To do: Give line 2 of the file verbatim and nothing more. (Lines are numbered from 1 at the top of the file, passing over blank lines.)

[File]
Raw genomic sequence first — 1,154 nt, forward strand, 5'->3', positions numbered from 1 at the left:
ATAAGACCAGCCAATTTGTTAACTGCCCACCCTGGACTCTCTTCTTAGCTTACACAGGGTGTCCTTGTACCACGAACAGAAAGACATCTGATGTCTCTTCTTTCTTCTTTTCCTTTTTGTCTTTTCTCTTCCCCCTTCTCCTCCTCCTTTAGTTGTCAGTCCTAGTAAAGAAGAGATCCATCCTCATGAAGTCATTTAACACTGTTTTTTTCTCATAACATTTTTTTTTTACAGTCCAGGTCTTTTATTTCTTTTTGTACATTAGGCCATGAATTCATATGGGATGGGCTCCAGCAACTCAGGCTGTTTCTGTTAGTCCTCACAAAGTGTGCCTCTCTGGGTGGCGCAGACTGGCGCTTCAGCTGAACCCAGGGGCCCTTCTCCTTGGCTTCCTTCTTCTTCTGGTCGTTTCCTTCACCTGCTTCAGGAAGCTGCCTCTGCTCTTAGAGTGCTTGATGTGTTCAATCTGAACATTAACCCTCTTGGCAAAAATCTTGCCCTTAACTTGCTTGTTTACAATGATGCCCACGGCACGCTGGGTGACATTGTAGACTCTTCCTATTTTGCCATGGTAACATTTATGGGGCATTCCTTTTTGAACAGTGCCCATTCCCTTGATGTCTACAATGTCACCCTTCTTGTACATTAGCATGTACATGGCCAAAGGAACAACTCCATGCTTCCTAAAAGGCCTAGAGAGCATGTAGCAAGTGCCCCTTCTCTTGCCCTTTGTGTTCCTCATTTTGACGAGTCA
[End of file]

ATAAGACCAGCCAATTTGTTAACTGCCCACCCTGGACTCTCTTCTTAGCTTACACAGGGTGTCCTTGTACCACGAACAGAAAGACATCTGATGTCTCTTCTTTCTTCTTTTCCTTTTTGTCTTTTCTCTTCCCCCTTCTCCTCCTCCTTTAGTTGTCAGTCCTAGTAAAGAAGAGATCCATCCTCATGAAGTCATTTAACACTGTTTTTTTCTCATAACATTTTTTTTTTACAGTCCAGGTCTTTTATTTCTTTTTGTACATTAGGCCATGAATTCATATGGGATGGGCTCCAGCAACTCAGGCTGTTTCTGTTAGTCCTCACAAAGTGTGCCTCTCTGGGTGGCGCAGACTGGCGCTTCAGCTGAACCCAGGGGCCCTTCTCCTTGGCTTCCTTCTTCTTCTGGTCGTTTCCTTCACCTGCTTCAGGAAGCTGCCTCTGCTCTTAGAGTGCTTGATGTGTTCAATCTGAACATTAACCCTCTTGGCAAAAATCTTGCCCTTAACTTGCTTGTTTACAATGATGCCCACGGCACGCTGGGTGACATTGTAGACTCTTCCTATTTTGCCATGGTAACATTTATGGGGCATTCCTTTTTGAACAGTGCCCATTCCCTTGATGTCTACAATGTCACCCTTCTTGTACATTAGCATGTACATGGCCAAAGGAACAACTCCATGCTTCCTAAAAGGCCTAGAGAGCATGTAGCAAGTGCCCCTTCTCTTGCCCTTTGTGTTCCTCATTTTGACGAGTCA